Those of an impatient, I want my dinner now! mindset may learn a thing or two. The rest of us will enjoy a throwback to the days of wrestling with the likes of Mulldoon Legacy, Curses! and Trinity. I have no hesitation in praising this game as highly as that holy trinity (no pun intended). It is also of a similar size to those games, being over 120 locations in all and the descriptions informative and entertaining without being unnecessarily prolix. It even features some "stepping out of the present" dream sequences which reminded me of Curses! in particular.
There are a number of interesting and well delineated NPCs, both friends and foes, my favourite being the pulchritudinous Judith; I wish I had a neighbour like that.
Bullhockey 2: The Return Of The Leather Whip is not an easy game, although the puzzles are generally logical and feel like part of the story rather than stand alone scenarios. There is a point near the start of the game however, (Spoiler - click to show) involving purchasing a newspaper that had me stuck for a while and that I know stumped some other people too.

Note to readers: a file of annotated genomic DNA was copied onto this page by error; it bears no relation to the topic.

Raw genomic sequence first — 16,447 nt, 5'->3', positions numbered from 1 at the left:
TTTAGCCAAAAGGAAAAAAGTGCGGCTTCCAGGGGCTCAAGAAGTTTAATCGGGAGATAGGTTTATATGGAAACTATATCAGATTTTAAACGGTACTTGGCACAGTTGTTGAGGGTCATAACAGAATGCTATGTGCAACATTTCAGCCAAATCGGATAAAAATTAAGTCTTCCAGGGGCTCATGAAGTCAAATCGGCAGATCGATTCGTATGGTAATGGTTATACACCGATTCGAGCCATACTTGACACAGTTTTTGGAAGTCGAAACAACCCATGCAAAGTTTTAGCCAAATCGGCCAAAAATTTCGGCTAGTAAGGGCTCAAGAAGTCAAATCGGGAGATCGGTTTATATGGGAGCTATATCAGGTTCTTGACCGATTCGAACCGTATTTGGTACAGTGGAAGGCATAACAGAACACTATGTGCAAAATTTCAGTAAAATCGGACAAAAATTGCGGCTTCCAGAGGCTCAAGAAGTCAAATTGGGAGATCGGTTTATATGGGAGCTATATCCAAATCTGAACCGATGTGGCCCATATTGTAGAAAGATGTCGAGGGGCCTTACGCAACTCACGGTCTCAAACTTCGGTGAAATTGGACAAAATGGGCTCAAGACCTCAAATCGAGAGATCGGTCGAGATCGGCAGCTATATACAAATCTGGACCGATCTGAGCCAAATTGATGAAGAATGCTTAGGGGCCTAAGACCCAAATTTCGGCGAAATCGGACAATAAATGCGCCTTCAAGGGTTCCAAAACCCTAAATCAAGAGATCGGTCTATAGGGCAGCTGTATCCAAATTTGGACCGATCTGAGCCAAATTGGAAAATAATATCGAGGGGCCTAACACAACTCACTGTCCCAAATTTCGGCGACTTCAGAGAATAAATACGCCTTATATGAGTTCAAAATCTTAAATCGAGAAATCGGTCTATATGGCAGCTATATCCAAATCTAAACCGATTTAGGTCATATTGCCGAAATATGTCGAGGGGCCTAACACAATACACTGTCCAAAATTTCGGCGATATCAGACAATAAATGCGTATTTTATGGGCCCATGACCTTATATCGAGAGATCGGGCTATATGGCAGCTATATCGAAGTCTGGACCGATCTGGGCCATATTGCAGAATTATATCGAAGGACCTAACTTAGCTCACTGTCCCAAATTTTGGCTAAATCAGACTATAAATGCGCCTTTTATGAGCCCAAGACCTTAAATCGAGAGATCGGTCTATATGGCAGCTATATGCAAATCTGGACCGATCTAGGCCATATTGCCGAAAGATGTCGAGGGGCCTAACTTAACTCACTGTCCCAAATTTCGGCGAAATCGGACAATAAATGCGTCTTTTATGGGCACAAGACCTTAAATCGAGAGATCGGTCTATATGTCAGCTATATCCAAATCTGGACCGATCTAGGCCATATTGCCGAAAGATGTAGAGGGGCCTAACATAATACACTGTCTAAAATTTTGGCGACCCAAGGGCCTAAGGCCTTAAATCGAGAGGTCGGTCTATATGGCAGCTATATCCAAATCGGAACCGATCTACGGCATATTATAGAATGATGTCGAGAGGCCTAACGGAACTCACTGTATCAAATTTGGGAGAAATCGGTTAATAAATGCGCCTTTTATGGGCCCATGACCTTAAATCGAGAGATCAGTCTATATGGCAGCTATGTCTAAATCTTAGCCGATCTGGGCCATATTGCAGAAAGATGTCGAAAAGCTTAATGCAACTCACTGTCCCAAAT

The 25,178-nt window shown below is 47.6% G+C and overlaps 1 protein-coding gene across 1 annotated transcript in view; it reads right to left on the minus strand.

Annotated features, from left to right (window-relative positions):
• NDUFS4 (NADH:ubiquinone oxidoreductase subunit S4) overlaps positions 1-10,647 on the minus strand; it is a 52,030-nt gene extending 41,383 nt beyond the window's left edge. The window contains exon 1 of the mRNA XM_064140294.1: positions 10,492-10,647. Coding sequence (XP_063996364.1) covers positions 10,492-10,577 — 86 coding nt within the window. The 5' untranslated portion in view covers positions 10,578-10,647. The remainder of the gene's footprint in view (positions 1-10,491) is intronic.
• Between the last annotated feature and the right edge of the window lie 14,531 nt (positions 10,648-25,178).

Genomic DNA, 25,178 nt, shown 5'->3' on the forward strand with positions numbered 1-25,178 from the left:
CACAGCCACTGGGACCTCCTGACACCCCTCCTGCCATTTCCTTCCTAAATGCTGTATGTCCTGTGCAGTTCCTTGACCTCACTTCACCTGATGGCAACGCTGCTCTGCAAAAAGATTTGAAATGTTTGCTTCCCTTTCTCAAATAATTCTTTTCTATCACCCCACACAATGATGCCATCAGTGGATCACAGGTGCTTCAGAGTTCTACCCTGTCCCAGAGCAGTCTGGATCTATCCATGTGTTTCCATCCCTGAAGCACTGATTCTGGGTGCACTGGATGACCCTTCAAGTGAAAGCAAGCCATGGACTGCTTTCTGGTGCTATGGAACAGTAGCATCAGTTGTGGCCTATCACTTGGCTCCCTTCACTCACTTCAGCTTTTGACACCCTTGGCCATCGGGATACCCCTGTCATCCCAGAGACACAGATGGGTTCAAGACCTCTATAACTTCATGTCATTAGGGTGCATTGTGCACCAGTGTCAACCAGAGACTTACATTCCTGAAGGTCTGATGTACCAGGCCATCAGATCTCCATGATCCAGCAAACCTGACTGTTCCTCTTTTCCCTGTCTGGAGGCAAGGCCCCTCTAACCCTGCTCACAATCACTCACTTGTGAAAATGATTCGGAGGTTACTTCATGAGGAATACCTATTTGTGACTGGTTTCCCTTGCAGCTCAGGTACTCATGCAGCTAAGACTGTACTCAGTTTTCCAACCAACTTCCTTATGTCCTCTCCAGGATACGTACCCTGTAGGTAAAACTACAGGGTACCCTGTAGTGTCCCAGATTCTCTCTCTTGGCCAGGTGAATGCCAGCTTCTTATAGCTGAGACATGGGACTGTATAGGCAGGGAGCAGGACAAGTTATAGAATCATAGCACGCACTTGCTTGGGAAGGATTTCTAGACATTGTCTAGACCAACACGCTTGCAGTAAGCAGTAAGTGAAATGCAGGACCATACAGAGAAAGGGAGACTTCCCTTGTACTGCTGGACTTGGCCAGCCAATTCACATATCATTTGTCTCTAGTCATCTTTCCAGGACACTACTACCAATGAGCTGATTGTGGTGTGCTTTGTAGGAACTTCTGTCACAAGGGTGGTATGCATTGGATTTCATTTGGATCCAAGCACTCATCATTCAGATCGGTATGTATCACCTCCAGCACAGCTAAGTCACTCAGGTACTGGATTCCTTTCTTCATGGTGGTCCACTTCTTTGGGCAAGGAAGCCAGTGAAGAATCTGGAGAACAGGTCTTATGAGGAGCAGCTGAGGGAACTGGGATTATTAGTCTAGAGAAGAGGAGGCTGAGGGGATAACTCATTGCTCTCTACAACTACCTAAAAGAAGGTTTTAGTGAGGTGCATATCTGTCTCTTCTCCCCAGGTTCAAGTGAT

The coding of the game is excellent, with the odd typo and left over bug now corrected by the author (I helped here a bit I must admit!) and no problems with inventory limits or hunger / sleep / thirst / lamp light daemons the likes of which so often plagued games of this type in days gone by. And no mazes!
One interesting option the author has included is the THINK ABOUT command. This enables our modern day Quixote to momentarily pause his windmill tilting and consider objects, locations and characters he has met. Some of the responses are important to the progression of the story.
The denouement really surprised me as it goes against all that I had been expecting. Suffice to say that the fourth wall is breached and I feel confident in saying you will never guess the outcome.
Load it up and if you're like me, get out the A3 sketch pad and pen and prepare to immerse yourself in Bunco Springs. Just never stay the night in the local hotel.